On Classifying the Effects of Policy Announcements on Volatility
Giampiero M. Gallo,Demetrio Lacava,Edoardo Otranto

The financial turmoil surrounding the Great Recession called for unprecedented intervention by Central Banks: unconventional policies affected various areas in the economy, including stock market volatility. In order to evaluate such effects, by including Markov Switching dynamics within a recent Multiplicative Error Model, we propose a model--based classification of the dates of a Central Bank's announcements to distinguish the cases where the announcement implies an increase or a decrease in volatility, or no effect. In detail, we propose two smoothed probability--based classification methods, obtained as a by--product of the model estimation, which provide very similar results to those coming from a classical k--means clustering procedure. The application on four Eurozone market volatility series shows a successful classification of 144 European Central Bank announcements.

Optimal Transport of Information
Semyon Malamud,Anna Cieslak,Andreas Schrimpf

We study the general problem of optimal information design with continuous actions and continuous state space in arbitrary dimensions. First, we show that with a finite signal space, the optimal information design is always given by a partition. Second, we take the limit of an infinite signal space and characterize the solution in terms of a Monge-Kantorovich optimal transport problem with an endogenous information transport cost. We use our novel approach to: 1. Derive necessary and sufficient conditions for optimality based on Bregman divergences for non-convex functions. 2. Compute exact bounds for the Hausdorff dimension of the support of an optimal policy. 3. Derive a non-linear, second-order partial differential equation whose solutions correspond to regular optimal policies.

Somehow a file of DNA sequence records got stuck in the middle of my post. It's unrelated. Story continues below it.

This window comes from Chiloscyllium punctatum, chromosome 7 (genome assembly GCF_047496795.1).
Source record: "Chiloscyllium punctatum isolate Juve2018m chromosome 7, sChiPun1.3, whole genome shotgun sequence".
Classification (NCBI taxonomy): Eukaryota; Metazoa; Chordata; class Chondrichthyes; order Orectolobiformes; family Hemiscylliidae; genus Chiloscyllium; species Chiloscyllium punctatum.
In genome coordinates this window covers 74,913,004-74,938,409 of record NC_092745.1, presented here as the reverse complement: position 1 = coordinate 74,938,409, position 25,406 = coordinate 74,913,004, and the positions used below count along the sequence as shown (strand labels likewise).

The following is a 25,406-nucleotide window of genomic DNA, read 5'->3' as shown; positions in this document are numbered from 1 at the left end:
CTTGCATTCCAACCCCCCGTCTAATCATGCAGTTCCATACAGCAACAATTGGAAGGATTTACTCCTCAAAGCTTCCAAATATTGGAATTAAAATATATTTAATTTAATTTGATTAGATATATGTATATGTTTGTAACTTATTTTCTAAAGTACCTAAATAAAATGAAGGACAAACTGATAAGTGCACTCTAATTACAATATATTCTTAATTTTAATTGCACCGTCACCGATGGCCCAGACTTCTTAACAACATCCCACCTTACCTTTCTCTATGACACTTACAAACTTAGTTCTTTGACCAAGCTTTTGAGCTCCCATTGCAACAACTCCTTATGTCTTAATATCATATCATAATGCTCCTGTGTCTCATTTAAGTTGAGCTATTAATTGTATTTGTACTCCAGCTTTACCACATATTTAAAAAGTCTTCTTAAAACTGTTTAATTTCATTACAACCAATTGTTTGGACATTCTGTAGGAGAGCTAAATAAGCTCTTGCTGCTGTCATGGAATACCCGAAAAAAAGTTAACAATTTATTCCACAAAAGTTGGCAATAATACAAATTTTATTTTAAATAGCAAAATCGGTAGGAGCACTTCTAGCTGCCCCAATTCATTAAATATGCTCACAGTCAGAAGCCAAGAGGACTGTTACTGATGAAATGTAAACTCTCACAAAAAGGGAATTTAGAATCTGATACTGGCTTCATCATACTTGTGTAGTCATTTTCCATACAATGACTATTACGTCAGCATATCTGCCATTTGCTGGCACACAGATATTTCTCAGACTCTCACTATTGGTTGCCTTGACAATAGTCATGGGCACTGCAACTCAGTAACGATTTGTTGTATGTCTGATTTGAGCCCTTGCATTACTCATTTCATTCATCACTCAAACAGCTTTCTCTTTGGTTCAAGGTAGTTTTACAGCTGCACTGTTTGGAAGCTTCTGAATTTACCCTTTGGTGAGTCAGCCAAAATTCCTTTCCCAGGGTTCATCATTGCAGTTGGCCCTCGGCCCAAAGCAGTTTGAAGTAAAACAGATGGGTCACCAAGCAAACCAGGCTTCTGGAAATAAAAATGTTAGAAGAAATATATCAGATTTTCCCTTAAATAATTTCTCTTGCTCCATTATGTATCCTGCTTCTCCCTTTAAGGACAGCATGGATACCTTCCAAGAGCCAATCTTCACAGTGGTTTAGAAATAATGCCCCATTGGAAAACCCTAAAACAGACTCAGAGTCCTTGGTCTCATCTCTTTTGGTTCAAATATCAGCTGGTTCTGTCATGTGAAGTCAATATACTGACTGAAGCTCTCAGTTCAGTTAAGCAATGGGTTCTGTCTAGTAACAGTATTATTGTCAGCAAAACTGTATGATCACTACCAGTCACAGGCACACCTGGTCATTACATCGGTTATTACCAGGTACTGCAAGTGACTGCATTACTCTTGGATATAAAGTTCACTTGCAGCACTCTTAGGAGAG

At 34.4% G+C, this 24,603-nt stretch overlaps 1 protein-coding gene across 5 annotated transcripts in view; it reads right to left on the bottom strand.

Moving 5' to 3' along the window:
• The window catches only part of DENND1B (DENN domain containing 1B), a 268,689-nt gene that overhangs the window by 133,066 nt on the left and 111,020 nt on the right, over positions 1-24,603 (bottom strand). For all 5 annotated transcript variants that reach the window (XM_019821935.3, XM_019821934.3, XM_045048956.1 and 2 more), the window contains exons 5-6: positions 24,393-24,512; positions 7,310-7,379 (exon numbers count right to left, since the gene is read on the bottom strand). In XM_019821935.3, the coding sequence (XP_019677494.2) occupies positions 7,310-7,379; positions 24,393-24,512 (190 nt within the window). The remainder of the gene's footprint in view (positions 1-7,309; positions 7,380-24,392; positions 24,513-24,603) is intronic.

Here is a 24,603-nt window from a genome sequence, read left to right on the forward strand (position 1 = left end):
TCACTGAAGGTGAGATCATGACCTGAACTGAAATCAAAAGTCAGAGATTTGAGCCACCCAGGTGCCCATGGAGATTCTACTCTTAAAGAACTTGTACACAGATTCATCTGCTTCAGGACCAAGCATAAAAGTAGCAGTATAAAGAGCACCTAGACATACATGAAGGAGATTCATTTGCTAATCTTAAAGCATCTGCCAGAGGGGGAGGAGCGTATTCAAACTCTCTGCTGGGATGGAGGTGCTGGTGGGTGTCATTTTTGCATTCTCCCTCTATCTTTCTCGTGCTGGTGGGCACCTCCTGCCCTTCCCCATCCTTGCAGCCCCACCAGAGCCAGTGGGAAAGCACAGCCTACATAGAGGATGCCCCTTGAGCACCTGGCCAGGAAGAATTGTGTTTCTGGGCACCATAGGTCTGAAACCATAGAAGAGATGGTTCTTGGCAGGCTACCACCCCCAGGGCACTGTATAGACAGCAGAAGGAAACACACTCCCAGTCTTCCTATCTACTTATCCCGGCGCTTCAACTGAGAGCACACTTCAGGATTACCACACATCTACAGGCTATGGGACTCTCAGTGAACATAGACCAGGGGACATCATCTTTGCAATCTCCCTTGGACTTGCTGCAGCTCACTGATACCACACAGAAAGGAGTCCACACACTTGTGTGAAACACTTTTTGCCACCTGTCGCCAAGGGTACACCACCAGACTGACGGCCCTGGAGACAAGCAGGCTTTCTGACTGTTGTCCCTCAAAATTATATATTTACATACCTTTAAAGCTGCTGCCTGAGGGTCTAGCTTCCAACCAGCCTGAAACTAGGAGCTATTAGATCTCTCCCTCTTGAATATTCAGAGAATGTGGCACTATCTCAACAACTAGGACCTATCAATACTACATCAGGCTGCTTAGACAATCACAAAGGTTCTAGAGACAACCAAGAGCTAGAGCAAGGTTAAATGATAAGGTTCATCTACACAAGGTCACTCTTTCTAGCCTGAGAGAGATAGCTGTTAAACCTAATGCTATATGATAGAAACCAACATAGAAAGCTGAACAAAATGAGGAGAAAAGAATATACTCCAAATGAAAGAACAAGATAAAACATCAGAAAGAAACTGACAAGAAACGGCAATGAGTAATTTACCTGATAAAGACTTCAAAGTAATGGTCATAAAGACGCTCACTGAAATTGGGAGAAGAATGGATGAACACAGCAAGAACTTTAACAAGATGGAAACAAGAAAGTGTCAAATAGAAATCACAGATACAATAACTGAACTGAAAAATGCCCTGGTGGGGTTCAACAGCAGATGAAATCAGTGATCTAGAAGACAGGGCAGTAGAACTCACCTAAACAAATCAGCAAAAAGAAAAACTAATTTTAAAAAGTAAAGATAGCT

Persuading Large Investors
Alonso, Ricardo,Zachariadis, Konstantinos E.
A regulator who designs a public stress test to elicit private investment in a distressed bank must account for large investors' private information on the bank's state. We provide conditions for crowding-in (crowding-out) so that the regulator offers more (less) information to better-informed investors. Crowding-in obtains if investors' private information is not too discriminating of the state. We show that the region of the common prior is consequential: if crowding-in occurs for ex-ante optimistic investors then crowding-out follows if they were instead pessimistic. Investors' value from more precise private signals may come from the effect on the public test's precision.

Policy choices can help keep 4G and 5G universal broadband affordable
Edward J Oughton,Niccolò Comini,Vivien Foster,Jim W Hall

The United Nations Broadband Commission has committed the international community to accelerate universal broadband. However, the cost of meeting this objective, and the feasibility of doing so on a commercially viable basis, are not well understood. Using scenario analysis, this paper compares the global cost-effectiveness of different infrastructure strategies for the developing world to achieve universal 4G or 5G mobile broadband. Utilizing remote sensing and demand forecasting, least-cost network designs are developed for eight representative low and middle-income countries (Malawi, Uganda, Kenya, Senegal, Pakistan, Albania, Peru and Mexico), the results from which form the basis for aggregation to the global level. The cost of meeting a minimum 10 Mbps per user is estimated at USD 1.7 trillion using 5G Non-Standalone, approximately 0.6% of annual GDP for the developing world over the next decade. However, by creating a favorable regulatory environment, governments can bring down these costs by as much as three quarters, to USD 0.5 trillion (approximately 0.2% of annual GDP), and avoid the need for public subsidy. Providing governments make judicious choices, adopting fiscal and regulatory regimes conducive to lowering costs, universal broadband may be within reach of most developing countries over the next decade.